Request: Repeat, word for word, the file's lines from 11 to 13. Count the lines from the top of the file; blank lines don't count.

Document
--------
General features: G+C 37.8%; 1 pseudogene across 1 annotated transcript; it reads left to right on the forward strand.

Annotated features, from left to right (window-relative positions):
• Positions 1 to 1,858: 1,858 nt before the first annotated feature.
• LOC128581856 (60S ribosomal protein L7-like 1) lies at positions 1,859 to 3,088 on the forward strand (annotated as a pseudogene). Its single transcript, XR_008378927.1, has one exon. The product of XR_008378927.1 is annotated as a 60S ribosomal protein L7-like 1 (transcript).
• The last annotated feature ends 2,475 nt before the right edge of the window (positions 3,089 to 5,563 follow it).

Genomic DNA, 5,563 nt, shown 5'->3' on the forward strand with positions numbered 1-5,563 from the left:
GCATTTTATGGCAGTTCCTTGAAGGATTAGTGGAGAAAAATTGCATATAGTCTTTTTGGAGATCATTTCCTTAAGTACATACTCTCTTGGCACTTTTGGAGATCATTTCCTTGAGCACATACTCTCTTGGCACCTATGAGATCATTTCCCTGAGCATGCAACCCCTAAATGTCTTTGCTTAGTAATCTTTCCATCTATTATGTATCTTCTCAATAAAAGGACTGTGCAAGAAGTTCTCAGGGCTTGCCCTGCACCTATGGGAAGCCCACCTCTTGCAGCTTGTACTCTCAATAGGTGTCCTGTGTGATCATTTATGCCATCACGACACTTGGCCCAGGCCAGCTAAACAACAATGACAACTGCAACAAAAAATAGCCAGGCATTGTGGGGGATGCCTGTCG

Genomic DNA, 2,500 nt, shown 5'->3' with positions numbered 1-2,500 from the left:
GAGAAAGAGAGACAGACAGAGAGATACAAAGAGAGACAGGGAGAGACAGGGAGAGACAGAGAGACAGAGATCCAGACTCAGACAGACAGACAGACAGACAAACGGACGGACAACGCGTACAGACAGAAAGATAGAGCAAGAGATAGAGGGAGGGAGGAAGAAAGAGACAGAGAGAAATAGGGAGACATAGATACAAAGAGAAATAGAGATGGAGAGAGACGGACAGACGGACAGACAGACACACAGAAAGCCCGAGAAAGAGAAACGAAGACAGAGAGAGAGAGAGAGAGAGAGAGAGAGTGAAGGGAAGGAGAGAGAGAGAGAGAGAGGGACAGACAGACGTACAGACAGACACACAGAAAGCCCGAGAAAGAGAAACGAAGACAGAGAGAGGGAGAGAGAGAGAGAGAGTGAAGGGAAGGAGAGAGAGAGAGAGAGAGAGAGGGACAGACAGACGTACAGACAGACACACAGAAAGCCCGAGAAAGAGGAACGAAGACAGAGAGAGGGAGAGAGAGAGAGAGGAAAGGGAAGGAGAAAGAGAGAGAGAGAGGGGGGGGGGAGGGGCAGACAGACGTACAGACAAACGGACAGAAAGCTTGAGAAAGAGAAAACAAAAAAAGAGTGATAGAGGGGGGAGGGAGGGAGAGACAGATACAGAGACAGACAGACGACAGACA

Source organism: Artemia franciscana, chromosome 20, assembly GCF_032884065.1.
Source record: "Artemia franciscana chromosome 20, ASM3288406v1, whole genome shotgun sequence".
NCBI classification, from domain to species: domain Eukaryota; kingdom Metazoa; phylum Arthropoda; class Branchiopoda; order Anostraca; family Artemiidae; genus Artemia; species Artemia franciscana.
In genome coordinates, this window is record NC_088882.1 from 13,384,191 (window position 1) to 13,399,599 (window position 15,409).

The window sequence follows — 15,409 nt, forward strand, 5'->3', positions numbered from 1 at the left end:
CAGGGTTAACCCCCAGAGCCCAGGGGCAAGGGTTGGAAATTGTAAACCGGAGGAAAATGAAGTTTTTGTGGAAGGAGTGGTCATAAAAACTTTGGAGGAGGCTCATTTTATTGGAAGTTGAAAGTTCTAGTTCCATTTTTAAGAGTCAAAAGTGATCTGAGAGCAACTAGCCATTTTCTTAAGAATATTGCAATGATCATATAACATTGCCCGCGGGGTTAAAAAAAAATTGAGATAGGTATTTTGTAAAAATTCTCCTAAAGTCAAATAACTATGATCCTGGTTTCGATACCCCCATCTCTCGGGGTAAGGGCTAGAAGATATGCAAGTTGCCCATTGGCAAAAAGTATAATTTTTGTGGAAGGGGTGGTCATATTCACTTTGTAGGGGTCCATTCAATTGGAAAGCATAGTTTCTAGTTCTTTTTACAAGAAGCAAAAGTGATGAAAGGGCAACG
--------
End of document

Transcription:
Source record: "Artemia franciscana chromosome 20, ASM3288406v1, whole genome shotgun sequence".
NCBI classification, from domain to species: domain Eukaryota; kingdom Metazoa; phylum Arthropoda; class Branchiopoda; order Anostraca; family Artemiidae; genus Artemia; species Artemia franciscana.
In genome coordinates, this window is record NC_088882.1 from 13,384,191 (window position 1) to 13,399,599 (window position 15,409).